What follows next is a clever book-within-a-book concept as we get to know Freddie, an Australian writer, as she writes her book – which just happens to feature those strangers she was observing at the library. They become friends through the book and give Freddie more writing material as she works to solve a murder!

This one has an interesting cast of characters; we also meet Leo as he writes to one of his favorite authors offering his advice on her book. Hannah, the famous Australian author, is working on a murder mystery set in Boston (sound familiar?). After we read each of Hannah’s chapters, we read Leo’s advice, which increasingly takes on more sinister tones.

This one kept me on my toes and had a unique and intriguing premise.

Thanks to Poisoned Pen Press for the copy of this one to read and review. Scheduled to publish on 6.7.2022.

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Thank you NetGalley and Poisoned Pen Press for providing me with an e-arc in exchange for an honest review.

4/5 stars

Wow! Freddie and Hannah’s dual story was very engaging (even though Hannah’s story was very one sided). I loved the double mystery and twists and turns that Freddie goes through. It left the reader trying to guess next steps but also trying to keep up.

The 4/5 main characters are well described and fleshed out. I appreciated we got to know more about them as the story went on. Especially since they became friends quite quickly.

With Freddie being Australian, it was fun to see her call things different and Leo point it out. Some things I never would have even thought of. So it was a nice touch. Also made me feel like I really got to know Freddie.

I do wish we got more background on Leo and Hannah and how that turned out. His emails really stole the book so how it ended felt like I was missing something.

Overall once I got halfway through the book i was hooked and actively trying to solve the mystery. I enjoyed the adventure just wish the ending wasn’t wrapped up so quickly.

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An excellent mystery book within a book/story within a story. I've never heard or read Sulari Gentill before but I've quickly added her Rowland Sinclair Mysteries onto my 'to be read' list.

A group of strangers sitting around a table in a quiet Boston library when the silence is broken by a woman's scream. The scream leads to a discovery of a murder - and those strangers - the four of them - are each other's alibi.

At the time, this is all being passed back and forth through letters between two writers---during a pandemic.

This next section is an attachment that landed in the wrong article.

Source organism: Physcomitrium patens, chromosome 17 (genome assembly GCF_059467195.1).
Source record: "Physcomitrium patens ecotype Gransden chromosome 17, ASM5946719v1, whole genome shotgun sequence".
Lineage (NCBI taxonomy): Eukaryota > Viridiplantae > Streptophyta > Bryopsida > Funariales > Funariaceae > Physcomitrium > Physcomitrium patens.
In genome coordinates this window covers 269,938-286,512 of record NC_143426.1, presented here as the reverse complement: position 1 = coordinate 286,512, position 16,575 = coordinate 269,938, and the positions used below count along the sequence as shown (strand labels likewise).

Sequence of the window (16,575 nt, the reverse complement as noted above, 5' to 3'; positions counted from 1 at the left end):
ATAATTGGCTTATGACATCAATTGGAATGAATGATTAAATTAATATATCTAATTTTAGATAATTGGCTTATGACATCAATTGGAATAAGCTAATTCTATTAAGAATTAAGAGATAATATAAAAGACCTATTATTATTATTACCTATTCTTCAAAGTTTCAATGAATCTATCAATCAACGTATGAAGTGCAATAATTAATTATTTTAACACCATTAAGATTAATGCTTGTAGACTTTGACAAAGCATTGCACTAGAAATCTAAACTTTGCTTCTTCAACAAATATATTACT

It's a different sort of book and writing. I've never read anything like this before and I don't know if I will ever again.

Thanks to NetGalley and the publishers for the opportunity to read and review.

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The Woman in the Library was an enticing and engrossing book from the onslaught. Freddie and her three library friends were engaging and their instant bond interesting to read. The subplot of the story was chilling and was interesting to see the escalation within the narrative. The main mystery of the woman in the library was twisty and took unexpected but enjoyable turns.

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Eh, this is a tough one.
Did it thrill me? Not especially.
Was I sitting at the end of my seat (or like, lying in bed more tensely, maybe)? Nope.
Was it a really bad book? No, not really, just also not terribly exciting, either.

There are two stories in “The Woman in the Library”, really. One is about a woman who screams in the library and causes a group of four people to start a conversation about the scream, only to later find out that an actual dead woman has been found in the library, which would make our four characters start an amateur investigation into the murder. The other one happens between the chapters, as the first story is a manuscript an author named Hannah is writing, and a man named Leo is sending her letters with comments on the chapters, and tips about Boston, as the author is in Australia and can’t scout the city for herself.

In all honesty, I liked the second story much, much better. I won’t spoil it for you, but you should know, it’s just the better story and well worth reading. If there was a way to see more of that, I’d have loved the book much more.

Story #1, though, about the woman in the library, while somewhat interesting, was just so… implausible. Our main character there is called Freddie, and like Hannah, she’s an Australian writer, but one who’s come to America on a grant. She meets Marigold, Whit and Cain in the library (a bunch of really unusual names right there) and their casual conversation turns into a friendship, which, in turn, turns into a convoluted series of seemingly coincidental connections between most of them, and, to a murder investigation. As with most thrillers, I was eager to find out what the conclusion will be, so that definitely kept me reading, but honestly… it was pretty difficult to believe, in the end. I’ve read some crime novels in my time, while not being a huge crime-novel-buff, but I’ve rarely seen a book which left me so unconvinced. Not to mention that the story kept jumping from some super naive moments where the characters are talking about boys/girls and relationships, and eating donuts and pizza, to some strange turns that just can’t be for real and seem very much out of place and much too dark for the general feel of the book. I can’t go into more detail than that, but once you get to the house with the owner gone for the winter, maybe you’ll get it, like… what are the odds of all of that ever happening, really?